HC Deb 26 April 1956 vol 551 cc1945-6
4. Mr. J. T. Price

asked the Secretary of State for the Home Department if he is aware of the concern felt by many people interested in the preservation of our native song birds at the effect of the Protection of Birds Act, 1954, which does not safeguard the nests of robins, skylarks and song thrushes against spoliation; and if he will take action to remedy this situation.

Major Lloyd-George

Under the Protection of Birds Act, 1954, it is an offence to destroy or damage the nests of robins, skylarks and song thrushes.

Mr. Price

Will the right hon. and gallant Gentleman now give further consideration to the undertaking that he gave me some months ago that if it were found that the Act of 1954 was not working satisfactorily he would consider bringing forward Amendments? In view of the growing volume of opinion that many of our native birds are being exposed to spoliation of their nests in the springtime, will he give further consideration to this aspect of the matter?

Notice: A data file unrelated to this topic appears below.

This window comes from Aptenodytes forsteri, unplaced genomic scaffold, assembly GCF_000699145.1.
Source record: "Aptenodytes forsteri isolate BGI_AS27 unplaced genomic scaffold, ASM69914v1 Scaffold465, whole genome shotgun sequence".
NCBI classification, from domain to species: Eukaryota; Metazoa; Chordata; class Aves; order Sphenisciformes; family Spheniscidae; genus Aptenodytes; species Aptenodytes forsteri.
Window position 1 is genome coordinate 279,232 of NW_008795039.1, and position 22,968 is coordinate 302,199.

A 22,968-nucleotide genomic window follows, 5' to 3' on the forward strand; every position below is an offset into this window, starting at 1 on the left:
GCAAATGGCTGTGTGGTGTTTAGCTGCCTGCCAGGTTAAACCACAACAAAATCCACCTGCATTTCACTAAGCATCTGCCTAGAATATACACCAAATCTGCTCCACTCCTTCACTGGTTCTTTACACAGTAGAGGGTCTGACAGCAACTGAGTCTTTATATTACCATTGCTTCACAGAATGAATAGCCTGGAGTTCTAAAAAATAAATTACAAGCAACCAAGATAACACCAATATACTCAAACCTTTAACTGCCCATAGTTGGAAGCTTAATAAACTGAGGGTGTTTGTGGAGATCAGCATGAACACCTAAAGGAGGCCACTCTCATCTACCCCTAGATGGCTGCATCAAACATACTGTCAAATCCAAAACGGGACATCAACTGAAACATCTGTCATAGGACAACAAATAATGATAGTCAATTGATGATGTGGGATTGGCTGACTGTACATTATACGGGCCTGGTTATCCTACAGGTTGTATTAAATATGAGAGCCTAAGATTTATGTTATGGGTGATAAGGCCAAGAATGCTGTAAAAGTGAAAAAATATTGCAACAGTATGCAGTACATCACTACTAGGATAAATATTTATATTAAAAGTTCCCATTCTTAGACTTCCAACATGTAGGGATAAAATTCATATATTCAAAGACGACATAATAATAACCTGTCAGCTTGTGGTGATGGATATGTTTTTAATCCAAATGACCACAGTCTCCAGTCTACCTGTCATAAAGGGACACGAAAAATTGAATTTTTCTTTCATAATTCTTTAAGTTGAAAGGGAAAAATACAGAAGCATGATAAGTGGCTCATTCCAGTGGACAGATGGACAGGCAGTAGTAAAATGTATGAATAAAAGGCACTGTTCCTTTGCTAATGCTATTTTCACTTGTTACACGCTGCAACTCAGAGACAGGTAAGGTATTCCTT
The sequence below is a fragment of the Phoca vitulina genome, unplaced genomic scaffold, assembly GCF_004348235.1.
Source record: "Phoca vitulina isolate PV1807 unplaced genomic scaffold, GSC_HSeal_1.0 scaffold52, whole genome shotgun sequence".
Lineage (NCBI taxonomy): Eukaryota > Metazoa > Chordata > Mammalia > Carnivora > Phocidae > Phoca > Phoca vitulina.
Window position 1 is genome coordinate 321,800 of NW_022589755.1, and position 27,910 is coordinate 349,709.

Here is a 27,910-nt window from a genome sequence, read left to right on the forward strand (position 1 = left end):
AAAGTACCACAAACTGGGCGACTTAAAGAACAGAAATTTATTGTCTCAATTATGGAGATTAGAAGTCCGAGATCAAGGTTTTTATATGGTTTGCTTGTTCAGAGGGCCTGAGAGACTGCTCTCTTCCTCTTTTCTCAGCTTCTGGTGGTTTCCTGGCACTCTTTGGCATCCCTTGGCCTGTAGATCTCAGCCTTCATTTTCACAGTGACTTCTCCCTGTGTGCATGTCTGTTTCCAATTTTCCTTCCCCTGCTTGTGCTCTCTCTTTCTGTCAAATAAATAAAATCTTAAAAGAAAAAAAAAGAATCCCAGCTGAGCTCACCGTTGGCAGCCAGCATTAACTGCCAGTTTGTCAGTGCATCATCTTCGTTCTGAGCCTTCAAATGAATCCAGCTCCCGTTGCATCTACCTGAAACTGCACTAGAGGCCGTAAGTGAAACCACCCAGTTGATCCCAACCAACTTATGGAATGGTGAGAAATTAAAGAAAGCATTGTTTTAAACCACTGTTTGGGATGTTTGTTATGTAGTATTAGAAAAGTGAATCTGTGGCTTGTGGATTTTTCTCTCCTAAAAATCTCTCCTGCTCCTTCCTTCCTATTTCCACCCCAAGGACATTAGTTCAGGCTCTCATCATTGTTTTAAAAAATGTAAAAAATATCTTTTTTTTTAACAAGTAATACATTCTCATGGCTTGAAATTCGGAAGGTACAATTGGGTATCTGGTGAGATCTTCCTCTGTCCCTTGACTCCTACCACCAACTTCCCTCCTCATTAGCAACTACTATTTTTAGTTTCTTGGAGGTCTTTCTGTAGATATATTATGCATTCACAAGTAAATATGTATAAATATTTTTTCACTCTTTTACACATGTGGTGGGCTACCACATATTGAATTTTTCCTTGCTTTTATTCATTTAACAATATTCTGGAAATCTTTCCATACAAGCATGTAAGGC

Major Lloyd-George

I will certainly consider any evidence that may be brought forward, but I think that the hon. Gentleman is mixing up two things: destruction of the nests and the taking of birds' eggs. When passing the Act referred to, Parliament quite clearly decided—and we should realise our responsibility—not to make criminals of small boys who take birds' eggs in the ordinary way. That was the wish to Parliament, and I am only carrying it out.

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